CHS Inc. on Monday revised its profit downward over five years by $157.9 million after it came to light that a freight trader at the agricultural cooperative had misstated the value and quantity of contracts, making the company appear more profitable than it was.

The Inver Grove Heights-based farmer-owned co-op, a global grain, energy and food company, announced its 2018 fiscal year results on Monday and restated its finances for the first three quarters of the year and for the four years before that.

In fiscal 2018, after correcting for inflated rail freight values, CHS earned $776 million and posted revenue of $32.7 billion, a 2 percent increase.

The company will not pursue legal action against the employee who misstated the rail freight contracts, Chief Executive Jay Debertin said in an interview. But CHS has made several personnel changes since the fraud was uncovered two months ago, including the firing of the employee responsible and the resignation of the head of rail transportation and terminal operations.

CHS is working to improve the oversight that missed the inflated values recorded by the employee, who lied to auditors.

"We had a lack of controls that didn't discover that, and there's no excuse for that, and we own that and I own that. So we are about correcting those internal controls immediately," Debertin said. "When we looked across the company we had plenty of internal controls that worked really, really well. But this was clearly an area that did not, and I'm not going to look for some clever way of downplaying it and making it look better than it was. It is unacceptable."

Among its services that are tied to agriculture and energy, CHS contracts for space on large rail lines such as BNSF to move grain, oil and other commodities. It uses much of that rail capacity itself, but it also resells space on trains to other companies in what's called a secondary market.

The employee responsible for the accounting errors, according to the company, misstated the value and quantity of rail cars included in those contracts.

"I don't know why he did it," Debertin said, adding he would not speculate on motivations. The fired employee has not been identified.

"There have been other personnel changes. Some are visible, some are less visible," Debertin said.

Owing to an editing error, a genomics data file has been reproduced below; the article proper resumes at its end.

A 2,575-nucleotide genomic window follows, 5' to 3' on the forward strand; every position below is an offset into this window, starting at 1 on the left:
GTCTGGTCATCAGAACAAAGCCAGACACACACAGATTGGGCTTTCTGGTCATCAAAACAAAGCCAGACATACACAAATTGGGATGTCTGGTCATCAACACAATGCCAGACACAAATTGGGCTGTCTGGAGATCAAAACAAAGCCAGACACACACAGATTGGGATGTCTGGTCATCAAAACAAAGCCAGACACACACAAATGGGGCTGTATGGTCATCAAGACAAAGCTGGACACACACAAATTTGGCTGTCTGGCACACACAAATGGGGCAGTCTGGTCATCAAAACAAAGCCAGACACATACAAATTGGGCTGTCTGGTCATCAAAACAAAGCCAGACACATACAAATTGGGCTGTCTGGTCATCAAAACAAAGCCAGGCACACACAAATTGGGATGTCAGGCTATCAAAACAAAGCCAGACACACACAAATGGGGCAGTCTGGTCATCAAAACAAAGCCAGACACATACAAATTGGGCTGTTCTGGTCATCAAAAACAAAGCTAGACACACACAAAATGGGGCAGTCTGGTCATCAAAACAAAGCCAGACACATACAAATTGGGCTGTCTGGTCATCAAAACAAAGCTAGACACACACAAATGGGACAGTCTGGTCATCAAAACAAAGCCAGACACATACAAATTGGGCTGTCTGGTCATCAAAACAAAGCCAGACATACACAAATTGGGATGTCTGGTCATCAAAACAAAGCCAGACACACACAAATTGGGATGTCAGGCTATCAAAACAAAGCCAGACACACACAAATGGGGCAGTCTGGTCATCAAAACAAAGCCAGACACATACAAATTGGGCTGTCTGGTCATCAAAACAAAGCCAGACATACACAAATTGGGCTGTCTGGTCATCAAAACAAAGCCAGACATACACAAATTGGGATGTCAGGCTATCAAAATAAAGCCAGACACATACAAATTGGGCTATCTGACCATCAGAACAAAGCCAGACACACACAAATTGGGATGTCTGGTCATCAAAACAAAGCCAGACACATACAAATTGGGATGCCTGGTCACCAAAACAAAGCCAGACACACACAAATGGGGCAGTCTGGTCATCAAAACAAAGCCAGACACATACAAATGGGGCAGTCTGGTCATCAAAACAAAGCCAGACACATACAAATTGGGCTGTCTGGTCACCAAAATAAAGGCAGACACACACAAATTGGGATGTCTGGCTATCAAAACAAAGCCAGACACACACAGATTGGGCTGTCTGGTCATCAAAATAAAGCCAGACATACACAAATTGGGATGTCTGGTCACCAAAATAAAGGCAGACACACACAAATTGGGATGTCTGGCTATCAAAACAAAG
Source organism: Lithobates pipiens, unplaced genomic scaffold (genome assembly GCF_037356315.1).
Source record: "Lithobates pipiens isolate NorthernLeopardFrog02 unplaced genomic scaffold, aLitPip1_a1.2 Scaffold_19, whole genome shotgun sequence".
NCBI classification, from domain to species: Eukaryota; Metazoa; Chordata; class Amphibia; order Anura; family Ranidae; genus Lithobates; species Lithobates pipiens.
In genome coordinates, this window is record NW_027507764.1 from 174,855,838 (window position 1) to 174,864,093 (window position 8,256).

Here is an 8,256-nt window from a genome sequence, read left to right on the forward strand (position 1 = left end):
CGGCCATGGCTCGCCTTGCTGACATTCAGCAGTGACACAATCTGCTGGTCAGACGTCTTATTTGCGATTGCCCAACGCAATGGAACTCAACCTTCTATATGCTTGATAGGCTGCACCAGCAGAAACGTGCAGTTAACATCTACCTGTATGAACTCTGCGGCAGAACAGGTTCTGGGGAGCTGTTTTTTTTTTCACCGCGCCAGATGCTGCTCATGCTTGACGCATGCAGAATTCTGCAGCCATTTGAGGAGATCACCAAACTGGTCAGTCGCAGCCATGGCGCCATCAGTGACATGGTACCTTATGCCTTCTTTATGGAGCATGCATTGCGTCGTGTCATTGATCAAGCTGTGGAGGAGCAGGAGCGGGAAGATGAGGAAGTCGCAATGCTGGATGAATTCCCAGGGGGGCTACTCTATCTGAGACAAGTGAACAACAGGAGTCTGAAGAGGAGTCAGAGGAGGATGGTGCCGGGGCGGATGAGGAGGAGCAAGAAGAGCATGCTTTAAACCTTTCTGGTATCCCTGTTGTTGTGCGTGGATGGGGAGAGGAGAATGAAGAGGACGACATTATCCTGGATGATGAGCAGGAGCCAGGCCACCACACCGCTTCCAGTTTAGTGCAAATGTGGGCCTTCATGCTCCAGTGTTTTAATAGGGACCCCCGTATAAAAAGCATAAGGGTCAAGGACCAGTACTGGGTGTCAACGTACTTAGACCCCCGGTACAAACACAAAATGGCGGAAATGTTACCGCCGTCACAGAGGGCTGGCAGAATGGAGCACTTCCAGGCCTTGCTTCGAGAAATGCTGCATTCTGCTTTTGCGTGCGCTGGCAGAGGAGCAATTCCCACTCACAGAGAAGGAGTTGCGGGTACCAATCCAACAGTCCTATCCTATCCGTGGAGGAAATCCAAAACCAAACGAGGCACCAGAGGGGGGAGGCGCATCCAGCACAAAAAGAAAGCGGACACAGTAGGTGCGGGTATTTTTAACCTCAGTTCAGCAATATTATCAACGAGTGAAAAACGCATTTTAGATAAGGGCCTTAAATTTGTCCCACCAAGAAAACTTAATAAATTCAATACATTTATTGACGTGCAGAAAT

The problem was discovered when employees noticed the potentially excessive valuations of the contracts and brought them to the attention of executives. The company hired Faegre Baker Daniels, a Minneapolis-based law firm, which then hired forensic accountants at Ernst & Young to investigate.

Initially when it announced the errors, CHS estimated its pretax income over the past five years could be overstated by anywhere from $100 million to $190 million. The ultimate adjustment — about $157.9 million — fell within that range.

The company's profits for its most recent fiscal year, which ended Aug. 31, were driven by strong performance at its fuel refineries in Montana and Kansas, and the sales of a pipeline in Council Bluffs, Iowa, and 34 gas stations in the area of Spokane, Wash.

CHS Inc.'s grain processing and food ingredient businesses had a strong year, but the company's overall ag business was hurt by trade uncertainty, Debertin said. Retaliatory tariffs have shut down the Chinese market for U.S. soybeans and hurt prices for U.S. pork and dairy products.

The outcome of a dinner meeting between President Donald Trump and Chinese President Xi Jinping on Saturday was widely interpreted as a sign of progress on trade negotiations. But for now, tariffs remain in place.

"Those that are the most sure they have this figured out, you kind of trust them the least," Debertin said. "The best thing we can do is focus hard on trying to operate in this environment and do really well at running our business, but it's a difficult time for people in agriculture."